Roy Gutterman, associate professor of magazine, news and digital journalism and director of the Tully Center for Free Speech in the Newhouse School, was featured in the Quartz article “The ways in which Elon Musk could change Twitter on the inside…
Laura Bush 21st Century Librarian Program awards more than $1 million to support library studies at SU
Laura Bush 21st Century Librarian Program awards more than $1 million to support library studies at SUJuly 14, 2006Carol K. Masiclatclkim@syr.edu
The School of Information Studies at Syracuse University has been awarded two grants totaling $1.33 million by the Institute of Museum and Library Studies, through the 2006 Laura Bush 21st Century Librarian Program, to increase the diversity and availability of courses in library and information science (LIS) and to conduct a study exploring the impact of librarians and media specialists in New York state schools.
In addition, the Institute awarded a grant of $276,633 to the Rochester City School District, which has partnered with SU to educate and recruit librarians in Rochester-area schools.
“I am very pleased that the Institute of Museum and Library Services is tapping the resources of Syracuse University’s School of Information Studies to conduct these important projects that will enhance the skills of current library professionals and the many students studying library and information science,” says U.S. Rep. James Walsh. “This funding will contribute to the ongoing innovative library research and teaching that has made SU’s LIS program one of the foremost programs in the field.”
“We’re delighted to hear from Congressman Walsh that we’ve been selected to receive these new grant awards,” says SU Chancellor and President Nancy Cantor. “These important funds will help support and bolster Syracuse University’s continuing work toward educating and recruiting the next generation of librarians and examining the critical role librarians play in our K-12 schools.”
In the first project, “WISE+: Increasing Diversity of the LIS Curriculum,” SU’s School of Information Studies will collaborate with the University of Illinois and the University of Pittsburgh to build upon and enhance a successful IMLS-funded project that increases the diversity of and access to course offerings in library and information science (LIS).
The Web-based Information Science Education (WISE) consortium received a $936,338, three-year grant from IMLS to fund the project. The funding for WISE+ supports three initiatives:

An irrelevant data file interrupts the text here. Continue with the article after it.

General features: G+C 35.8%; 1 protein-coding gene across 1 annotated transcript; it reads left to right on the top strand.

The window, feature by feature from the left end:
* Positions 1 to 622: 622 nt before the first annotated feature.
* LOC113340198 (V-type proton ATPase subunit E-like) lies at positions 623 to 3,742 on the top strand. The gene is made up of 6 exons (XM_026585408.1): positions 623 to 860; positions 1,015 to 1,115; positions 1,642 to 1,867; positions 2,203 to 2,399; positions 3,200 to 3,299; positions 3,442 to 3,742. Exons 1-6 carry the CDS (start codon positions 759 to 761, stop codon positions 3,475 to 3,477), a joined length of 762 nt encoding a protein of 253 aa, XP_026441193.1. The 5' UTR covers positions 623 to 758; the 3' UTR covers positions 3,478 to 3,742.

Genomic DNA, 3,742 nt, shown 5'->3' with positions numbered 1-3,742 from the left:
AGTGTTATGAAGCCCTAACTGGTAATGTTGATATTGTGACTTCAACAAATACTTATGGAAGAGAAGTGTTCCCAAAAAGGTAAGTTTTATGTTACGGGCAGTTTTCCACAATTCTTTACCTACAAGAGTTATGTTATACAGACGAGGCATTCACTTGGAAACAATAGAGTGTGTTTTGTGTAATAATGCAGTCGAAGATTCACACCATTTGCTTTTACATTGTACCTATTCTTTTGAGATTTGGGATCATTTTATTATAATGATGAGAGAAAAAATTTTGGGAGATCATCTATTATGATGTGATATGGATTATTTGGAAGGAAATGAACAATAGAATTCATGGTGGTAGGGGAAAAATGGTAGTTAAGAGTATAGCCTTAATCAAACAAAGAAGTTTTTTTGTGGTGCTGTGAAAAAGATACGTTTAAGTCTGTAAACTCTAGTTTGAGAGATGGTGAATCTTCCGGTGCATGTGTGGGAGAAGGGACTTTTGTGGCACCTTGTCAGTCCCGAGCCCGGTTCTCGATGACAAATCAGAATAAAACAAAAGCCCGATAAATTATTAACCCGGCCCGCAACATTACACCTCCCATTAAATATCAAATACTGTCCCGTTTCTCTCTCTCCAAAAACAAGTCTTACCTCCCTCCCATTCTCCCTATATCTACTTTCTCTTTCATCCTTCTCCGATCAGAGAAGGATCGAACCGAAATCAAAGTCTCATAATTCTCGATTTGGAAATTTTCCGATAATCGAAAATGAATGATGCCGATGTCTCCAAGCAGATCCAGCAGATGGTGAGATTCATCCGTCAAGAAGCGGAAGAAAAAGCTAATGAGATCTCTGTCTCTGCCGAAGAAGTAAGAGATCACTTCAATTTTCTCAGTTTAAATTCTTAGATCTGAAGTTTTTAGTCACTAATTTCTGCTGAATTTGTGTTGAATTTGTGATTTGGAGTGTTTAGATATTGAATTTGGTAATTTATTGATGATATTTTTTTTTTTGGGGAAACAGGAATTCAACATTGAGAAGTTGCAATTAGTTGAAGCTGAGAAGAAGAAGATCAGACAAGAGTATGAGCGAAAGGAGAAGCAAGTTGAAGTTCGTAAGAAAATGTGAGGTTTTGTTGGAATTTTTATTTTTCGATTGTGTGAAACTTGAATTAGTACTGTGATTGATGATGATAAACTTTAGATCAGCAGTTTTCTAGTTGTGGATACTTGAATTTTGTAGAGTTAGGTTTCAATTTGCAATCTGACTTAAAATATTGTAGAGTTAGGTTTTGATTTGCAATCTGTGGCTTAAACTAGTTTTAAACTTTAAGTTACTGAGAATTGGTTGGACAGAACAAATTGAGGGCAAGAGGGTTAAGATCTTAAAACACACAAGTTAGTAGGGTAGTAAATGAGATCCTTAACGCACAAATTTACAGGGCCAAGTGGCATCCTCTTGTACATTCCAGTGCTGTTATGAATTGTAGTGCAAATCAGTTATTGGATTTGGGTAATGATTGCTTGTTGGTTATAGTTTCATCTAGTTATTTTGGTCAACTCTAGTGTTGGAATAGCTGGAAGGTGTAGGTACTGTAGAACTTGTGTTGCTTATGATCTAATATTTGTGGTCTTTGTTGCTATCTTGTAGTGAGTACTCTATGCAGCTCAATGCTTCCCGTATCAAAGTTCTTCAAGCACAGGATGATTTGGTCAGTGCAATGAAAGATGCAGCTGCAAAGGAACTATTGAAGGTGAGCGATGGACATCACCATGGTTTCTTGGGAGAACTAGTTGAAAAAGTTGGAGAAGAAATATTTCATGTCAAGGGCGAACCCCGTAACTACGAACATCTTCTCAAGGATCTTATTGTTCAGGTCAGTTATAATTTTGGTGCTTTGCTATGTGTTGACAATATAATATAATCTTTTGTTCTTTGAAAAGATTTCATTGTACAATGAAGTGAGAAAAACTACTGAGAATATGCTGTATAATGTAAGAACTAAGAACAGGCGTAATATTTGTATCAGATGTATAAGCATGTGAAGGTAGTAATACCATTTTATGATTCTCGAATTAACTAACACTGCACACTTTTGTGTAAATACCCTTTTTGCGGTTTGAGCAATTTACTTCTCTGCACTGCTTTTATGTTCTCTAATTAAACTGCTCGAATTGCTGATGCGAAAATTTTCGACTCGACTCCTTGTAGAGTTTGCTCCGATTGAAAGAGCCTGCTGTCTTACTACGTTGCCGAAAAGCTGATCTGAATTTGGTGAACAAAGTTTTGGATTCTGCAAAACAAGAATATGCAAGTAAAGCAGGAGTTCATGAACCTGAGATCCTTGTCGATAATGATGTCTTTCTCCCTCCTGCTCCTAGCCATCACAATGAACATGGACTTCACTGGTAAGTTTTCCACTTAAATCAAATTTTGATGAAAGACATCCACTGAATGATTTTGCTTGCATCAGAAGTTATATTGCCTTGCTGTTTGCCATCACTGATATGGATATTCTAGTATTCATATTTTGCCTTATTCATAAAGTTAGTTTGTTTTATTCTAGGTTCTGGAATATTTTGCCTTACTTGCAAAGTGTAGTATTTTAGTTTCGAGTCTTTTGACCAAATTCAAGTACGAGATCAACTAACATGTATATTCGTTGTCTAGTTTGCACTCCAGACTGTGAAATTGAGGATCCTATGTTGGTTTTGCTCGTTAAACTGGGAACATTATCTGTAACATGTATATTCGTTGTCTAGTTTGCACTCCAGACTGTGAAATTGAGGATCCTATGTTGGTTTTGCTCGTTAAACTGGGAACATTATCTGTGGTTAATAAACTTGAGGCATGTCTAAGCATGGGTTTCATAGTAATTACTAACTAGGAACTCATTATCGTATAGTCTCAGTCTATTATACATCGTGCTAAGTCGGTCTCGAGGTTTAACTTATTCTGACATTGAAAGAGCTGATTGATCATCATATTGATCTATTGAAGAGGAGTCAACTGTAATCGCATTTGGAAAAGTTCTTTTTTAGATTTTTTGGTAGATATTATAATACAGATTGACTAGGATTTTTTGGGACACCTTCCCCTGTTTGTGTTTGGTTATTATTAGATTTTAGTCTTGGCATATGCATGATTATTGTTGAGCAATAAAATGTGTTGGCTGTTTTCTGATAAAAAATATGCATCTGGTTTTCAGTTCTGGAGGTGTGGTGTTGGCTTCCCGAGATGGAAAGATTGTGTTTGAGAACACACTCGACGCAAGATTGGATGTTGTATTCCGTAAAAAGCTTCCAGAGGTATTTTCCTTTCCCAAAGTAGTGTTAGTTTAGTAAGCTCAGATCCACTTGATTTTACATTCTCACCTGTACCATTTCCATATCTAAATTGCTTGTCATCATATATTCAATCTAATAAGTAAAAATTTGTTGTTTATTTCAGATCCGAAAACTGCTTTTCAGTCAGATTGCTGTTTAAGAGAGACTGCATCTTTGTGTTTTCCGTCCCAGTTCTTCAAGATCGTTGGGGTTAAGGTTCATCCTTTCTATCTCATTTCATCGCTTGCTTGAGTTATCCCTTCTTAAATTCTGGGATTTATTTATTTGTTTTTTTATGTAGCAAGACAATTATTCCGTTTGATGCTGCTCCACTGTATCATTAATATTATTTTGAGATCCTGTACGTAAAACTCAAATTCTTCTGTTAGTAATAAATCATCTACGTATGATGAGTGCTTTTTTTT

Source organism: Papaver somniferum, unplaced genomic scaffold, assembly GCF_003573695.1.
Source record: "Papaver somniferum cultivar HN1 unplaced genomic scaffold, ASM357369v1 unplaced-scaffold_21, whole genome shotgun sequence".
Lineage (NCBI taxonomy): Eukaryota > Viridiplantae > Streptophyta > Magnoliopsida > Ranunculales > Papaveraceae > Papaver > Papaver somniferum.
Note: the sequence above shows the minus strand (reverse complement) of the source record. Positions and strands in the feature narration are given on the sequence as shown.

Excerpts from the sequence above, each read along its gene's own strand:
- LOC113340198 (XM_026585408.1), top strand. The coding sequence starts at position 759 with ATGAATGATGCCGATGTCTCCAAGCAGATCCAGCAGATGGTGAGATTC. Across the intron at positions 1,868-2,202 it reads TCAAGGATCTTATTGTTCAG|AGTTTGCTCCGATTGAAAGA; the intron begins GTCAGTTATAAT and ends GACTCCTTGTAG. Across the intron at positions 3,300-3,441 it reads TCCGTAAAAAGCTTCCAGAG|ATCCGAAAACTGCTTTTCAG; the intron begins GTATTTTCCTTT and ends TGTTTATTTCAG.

- partnerships between WISE member schools and professional library associations to increase course offerings to LIS graduate students and existing librarians who seek continuing education in diverse or specialized areas of study. Association partners include: the American Association of Law Libraries (AALL), American Theological Library Association (ATLA), Art Libraries Society of North America (ARLIS), American Librarians Association (ALA), Council on Library and Information Resources (CLIR), Federal Library and Information Center Committee (FLICC), Medical Library Association (MLA), Middle Eastern Library Association (MELA), Music Library Association (MLA), PALINET, ProLiteracy Worldwide, Reference and User Services Association (RUSA), Society of American Archivists (SAA) and Urban Libraries Council (ULC);
- support and training for education in quality online pedagogy; WISE will provide training to faculty and doctoral students who teach these specialized courses; as part of this effort, WISE will establish a “WISE Scholar” program to provide certification for pedagogical training in online teaching; and
- the creation of a digital repository of learning objects from the collection of WISE supported courses; these initiatives will be led by teams from the Graduate School of Library and Information Science at the University of Illinois at Urbana Champaign, the School of Information Sciences at the University of Pittsburgh and SU’s School of Information Studies.
An IMLS grant in the amount of $398,612 was awarded to the school to fund “New York State’s School Libraries and Library Media Specialists: An Impact Study.” The study will provide the library community with information needed to support successful recruitment and education of future librarians. It will establish baseline data on the impact of school library services, programs and resources on student achievement and motivation. Research findings will be useful to school library preparation programs for reassessing their curricula and course content.
The grant awarded to the Rochester City School District will support its “Preparing Librarians for Upstate Schools 2 (PLUS 2)” project, in which the district will partner with the Greece Central School District and SU to educate and recruit future librarians. Building on a previous IMLS-funded project, these funds will provide tuition support for 16 current New York State-certified teachers in both districts to attend the master’s degree program in school library media services at SU. Eight minority and two bilingual (Spanish and English) teachers will participate in the program. The project will also facilitate a campaign targeting undergraduate students at the 13 Rochester-area colleges to raise awareness about careers in school library media services.
“These grants continue Syracuse University’s tradition of leadership in distance learning and school library media education,” says Bruce Kingma, professor and associate dean in the School of Information Studies. “It also highlights our partnerships with faculty and programs at other universities, including the University of Illinois and the University of Pittsburgh, providing students in the Syracuse programs with access to the best faculty worldwide.”
For additional information on WISE+ visit http://www.wiseeducation.org. For more information on the LIS program in the School of Information Studies atSU, visit http://istweb.syr.edu/academics/graduate/mls/.